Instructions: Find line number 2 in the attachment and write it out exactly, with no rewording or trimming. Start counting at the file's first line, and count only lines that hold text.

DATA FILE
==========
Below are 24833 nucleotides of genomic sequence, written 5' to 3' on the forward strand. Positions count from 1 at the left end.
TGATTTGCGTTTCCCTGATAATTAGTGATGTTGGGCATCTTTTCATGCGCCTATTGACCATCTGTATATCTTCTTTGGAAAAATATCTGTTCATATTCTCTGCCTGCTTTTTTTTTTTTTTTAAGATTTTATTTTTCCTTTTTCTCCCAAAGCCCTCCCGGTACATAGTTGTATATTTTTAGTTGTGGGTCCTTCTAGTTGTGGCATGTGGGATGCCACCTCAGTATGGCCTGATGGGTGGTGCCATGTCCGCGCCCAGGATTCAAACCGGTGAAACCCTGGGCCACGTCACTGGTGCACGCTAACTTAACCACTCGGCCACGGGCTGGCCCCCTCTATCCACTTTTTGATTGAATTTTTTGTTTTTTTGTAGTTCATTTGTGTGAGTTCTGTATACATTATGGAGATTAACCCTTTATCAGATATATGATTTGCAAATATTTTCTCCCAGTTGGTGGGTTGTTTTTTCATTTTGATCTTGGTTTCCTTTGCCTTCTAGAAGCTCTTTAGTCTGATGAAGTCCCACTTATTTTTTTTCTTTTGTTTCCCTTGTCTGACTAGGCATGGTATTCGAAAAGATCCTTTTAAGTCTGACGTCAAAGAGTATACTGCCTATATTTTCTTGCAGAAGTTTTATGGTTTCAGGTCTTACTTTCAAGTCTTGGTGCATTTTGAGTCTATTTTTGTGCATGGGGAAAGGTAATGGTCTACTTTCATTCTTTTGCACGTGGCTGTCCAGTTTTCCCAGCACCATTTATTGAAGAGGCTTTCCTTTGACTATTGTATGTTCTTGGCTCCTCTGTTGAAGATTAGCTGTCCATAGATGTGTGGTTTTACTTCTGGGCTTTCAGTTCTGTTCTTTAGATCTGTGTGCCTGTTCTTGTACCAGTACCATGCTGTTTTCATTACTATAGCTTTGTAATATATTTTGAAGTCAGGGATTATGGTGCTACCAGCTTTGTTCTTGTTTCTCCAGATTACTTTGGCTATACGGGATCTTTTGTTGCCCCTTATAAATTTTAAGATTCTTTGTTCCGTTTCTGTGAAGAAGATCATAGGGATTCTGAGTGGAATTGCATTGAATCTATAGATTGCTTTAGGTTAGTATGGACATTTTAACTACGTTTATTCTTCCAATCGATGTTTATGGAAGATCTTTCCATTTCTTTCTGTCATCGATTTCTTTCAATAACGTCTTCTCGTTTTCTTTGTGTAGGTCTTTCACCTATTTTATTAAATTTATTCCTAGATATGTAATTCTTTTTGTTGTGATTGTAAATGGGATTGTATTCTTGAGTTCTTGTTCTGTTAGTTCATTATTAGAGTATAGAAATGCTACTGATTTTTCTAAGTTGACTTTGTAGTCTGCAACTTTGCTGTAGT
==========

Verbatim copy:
TGATTTGCGTTTCCCTGATAATTAGTGATGTTGGGCATCTTTTCATGCGCCTATTGACCATCTGTATATCTTCTTTGGAAAAATATCTGTTCATATTCTCTGCCTGCTTTTTTTTTTTTTTTAAGATTTTATTTTTCCTTTTTCTCCCAAAGCCCTCCCGGTACATAGTTGTATATTTTTAGTTGTGGGTCCTTCTAGTTGTGGCATGTGGGATGCCACCTCAGTATGGCCTGATGGGTGGTGCCATGTCCGCGCCCAGGATTCAAACCGGTGAAACCCTGGGCCACGTCACTGGTGCACGCTAACTTAACCACTCGGCCACGGGCTGGCCCCCTCTATCCACTTTTTGATTGAATTTTTTGTTTTTTTGTAGTTCATTTGTGTGAGTTCTGTATACATTATGGAGATTAACCCTTTATCAGATATATGATTTGCAAATATTTTCTCCCAGTTGGTGGGTTGTTTTTTCATTTTGATCTTGGTTTCCTTTGCCTTCTAGAAGCTCTTTAGTCTGATGAAGTCCCACTTATTTTTTTTCTTTTGTTTCCCTTGTCTGACTAGGCATGGTATTCGAAAAGATCCTTTTAAGTCTGACGTCAAAGAGTATACTGCCTATATTTTCTTGCAGAAGTTTTATGGTTTCAGGTCTTACTTTCAAGTCTTGGTGCATTTTGAGTCTATTTTTGTGCATGGGGAAAGGTAATGGTCTACTTTCATTCTTTTGCACGTGGCTGTCCAGTTTTCCCAGCACCATTTATTGAAGAGGCTTTCCTTTGACTATTGTATGTTCTTGGCTCCTCTGTTGAAGATTAGCTGTCCATAGATGTGTGGTTTTACTTCTGGGCTTTCAGTTCTGTTCTTTAGATCTGTGTGCCTGTTCTTGTACCAGTACCATGCTGTTTTCATTACTATAGCTTTGTAATATATTTTGAAGTCAGGGATTATGGTGCTACCAGCTTTGTTCTTGTTTCTCCAGATTACTTTGGCTATACGGGATCTTTTGTTGCCCCTTATAAATTTTAAGATTCTTTGTTCCGTTTCTGTGAAGAAGATCATAGGGATTCTGAGTGGAATTGCATTGAATCTATAGATTGCTTTAGGTTAGTATGGACATTTTAACTACGTTTATTCTTCCAATCGATGTTTATGGAAGATCTTTCCATTTCTTTCTGTCATCGATTTCTTTCAATAACGTCTTCTCGTTTTCTTTGTGTAGGTCTTTCACCTATTTTATTAAATTTATTCCTAGATATGTAATTCTTTTTGTTGTGATTGTAAATGGGATTGTATTCTTGAGTTCTTGTTCTGTTAGTTCATTATTAGAGTATAGAAATGCTACTGATTTTTCTAAGTTGACTTTGTAGTCTGCAACTTTGCTGTAGT